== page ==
Keratinocytes are the most abundant cell type in the epidermis, the most superficial layer of skin. Historically, epidermal-innervating sensory neurons were thought to be the exclusive detectors and transmitters of environmental stimuli. However, recent work from our lab (Moehring et al., 2018) and others (Baumbauer et al., 2015) has demonstrated that keratinocytes are also critical for normal mechanotransduction and mechanically-evoked behavioral responses in mice. Here, we asked whether keratinocyte activity is also required for normal cold and heat sensation. Using calcium imaging, we determined that keratinocyte cold activity is conserved across mammalian species and requires the release of intracellular calcium through one or more unknown cold-sensitive proteins. Both epidermal cell optogenetic inhibition and interruption of ATP-P2X4 signaling reduced reflexive behavioral responses to cold and heat stimuli. Based on these data and our previous findings, keratinocyte purinergic signaling is a modality-conserved amplification system that is required for normal somatosensation in vivo.
All data generated or analyzed during this study are included in the manuscript and supporting files.
- Cheryl L Stucky
- Cheryl L Stucky
- Cheryl L Stucky
- Katelyn E Sadler
The funders had no role in study design, data collection and interpretation, or the decision to submit the work for publication.
Animal experimentation: All protocols were in accordance with National Institutes of Health guidelines and were approved by the Institutional Animal Care and Use Committee at the Medical College of Wisconsin (Milwaukee, WI; protocol #383).
- David D Ginty, Harvard Medical School, United States
© 2020, Sadler et al.
This article is distributed under the terms of the Creative Commons Attribution License permitting unrestricted use and redistribution provided that the original author and source are credited.
How thermal, mechanical and chemical stimuli applied to the skin are transduced into signals transmitted by peripheral neurons to the CNS is an area of intense study. Several studies indicate that transduction mechanisms are intrinsic to cutaneous neurons and that epidermal keratinocytes only modulate this transduction. Using mice expressing channelrhodopsin (ChR2) in keratinocytes we show that blue light activation of the epidermis alone can produce action potentials (APs) in multiple types of cutaneous sensory neurons including SA1, A-HTMR, CM, CH, CMC, CMH and CMHC fiber types. In loss of function studies, yellow light stimulation of keratinocytes that express halorhodopsin reduced AP generation in response to naturalistic stimuli. These findings support the idea that intrinsic sensory transduction mechanisms in epidermal keratinocytes can directly elicit AP firing in nociceptive as well as tactile sensory afferents and suggest a significantly expanded role for the epidermis in sensory processing.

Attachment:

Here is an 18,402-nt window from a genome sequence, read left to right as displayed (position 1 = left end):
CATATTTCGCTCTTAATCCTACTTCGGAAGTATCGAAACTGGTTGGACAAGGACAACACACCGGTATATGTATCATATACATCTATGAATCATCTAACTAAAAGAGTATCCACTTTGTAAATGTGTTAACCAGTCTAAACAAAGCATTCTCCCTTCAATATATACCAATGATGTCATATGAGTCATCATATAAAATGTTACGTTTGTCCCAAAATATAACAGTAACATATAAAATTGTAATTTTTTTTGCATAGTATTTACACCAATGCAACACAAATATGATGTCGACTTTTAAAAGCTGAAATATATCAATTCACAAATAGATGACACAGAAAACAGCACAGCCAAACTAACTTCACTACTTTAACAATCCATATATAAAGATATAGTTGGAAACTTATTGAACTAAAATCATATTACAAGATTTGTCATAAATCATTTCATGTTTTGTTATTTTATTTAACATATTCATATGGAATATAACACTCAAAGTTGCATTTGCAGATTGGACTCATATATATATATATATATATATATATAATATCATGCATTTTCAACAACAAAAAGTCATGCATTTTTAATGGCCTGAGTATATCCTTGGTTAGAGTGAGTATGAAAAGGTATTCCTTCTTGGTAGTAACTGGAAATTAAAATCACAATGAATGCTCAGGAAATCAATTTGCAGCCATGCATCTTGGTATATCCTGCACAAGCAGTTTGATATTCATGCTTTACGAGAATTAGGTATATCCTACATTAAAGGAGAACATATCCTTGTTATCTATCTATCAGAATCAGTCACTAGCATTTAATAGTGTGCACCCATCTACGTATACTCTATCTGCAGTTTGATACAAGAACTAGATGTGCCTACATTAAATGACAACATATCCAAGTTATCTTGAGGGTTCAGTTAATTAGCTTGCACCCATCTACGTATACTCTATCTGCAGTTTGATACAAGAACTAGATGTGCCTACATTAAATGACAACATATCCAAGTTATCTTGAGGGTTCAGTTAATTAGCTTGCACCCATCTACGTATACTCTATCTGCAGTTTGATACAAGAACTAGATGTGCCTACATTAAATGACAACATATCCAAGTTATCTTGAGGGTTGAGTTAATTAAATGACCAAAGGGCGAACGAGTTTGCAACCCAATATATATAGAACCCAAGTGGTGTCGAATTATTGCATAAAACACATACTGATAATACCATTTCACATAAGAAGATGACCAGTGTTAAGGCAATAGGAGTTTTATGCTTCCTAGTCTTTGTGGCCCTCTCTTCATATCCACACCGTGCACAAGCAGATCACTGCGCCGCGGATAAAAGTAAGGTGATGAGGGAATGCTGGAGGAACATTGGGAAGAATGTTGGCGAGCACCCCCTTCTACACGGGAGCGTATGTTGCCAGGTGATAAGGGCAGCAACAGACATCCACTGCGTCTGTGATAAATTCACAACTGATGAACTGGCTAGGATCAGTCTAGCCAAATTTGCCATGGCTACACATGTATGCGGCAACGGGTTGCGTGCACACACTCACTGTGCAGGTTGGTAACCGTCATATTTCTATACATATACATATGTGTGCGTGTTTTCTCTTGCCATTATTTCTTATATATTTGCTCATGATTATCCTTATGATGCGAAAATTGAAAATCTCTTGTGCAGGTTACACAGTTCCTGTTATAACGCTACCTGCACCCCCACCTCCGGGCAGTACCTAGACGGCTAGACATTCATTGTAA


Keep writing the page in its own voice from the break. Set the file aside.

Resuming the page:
During deep anesthesia, the electroencephalographic (EEG) signal of the brain alternates between bursts of activity and periods of relative silence (suppressions). The origin of burst-suppression and its distribution across the brain remain matters of debate. In this work, we used functional magnetic resonance imaging (fMRI) to map the brain areas involved in anesthesia-induced burst-suppression across four mammalian species: humans, long-tailed macaques, common marmosets, and rats. At first, we determined the fMRI signatures of burst-suppression in human EEG-fMRI data. Applying this method to animal fMRI datasets, we found distinct burst-suppression signatures in all species. The burst-suppression maps revealed a marked inter-species difference: in rats, the entire neocortex engaged in burst-suppression, while in primates most sensory areas were excluded—predominantly the primary visual cortex. We anticipate that the identified species-specific fMRI signatures and whole-brain maps will guide future targeted studies investigating the cellular and molecular mechanisms of burst-suppression in unconscious states.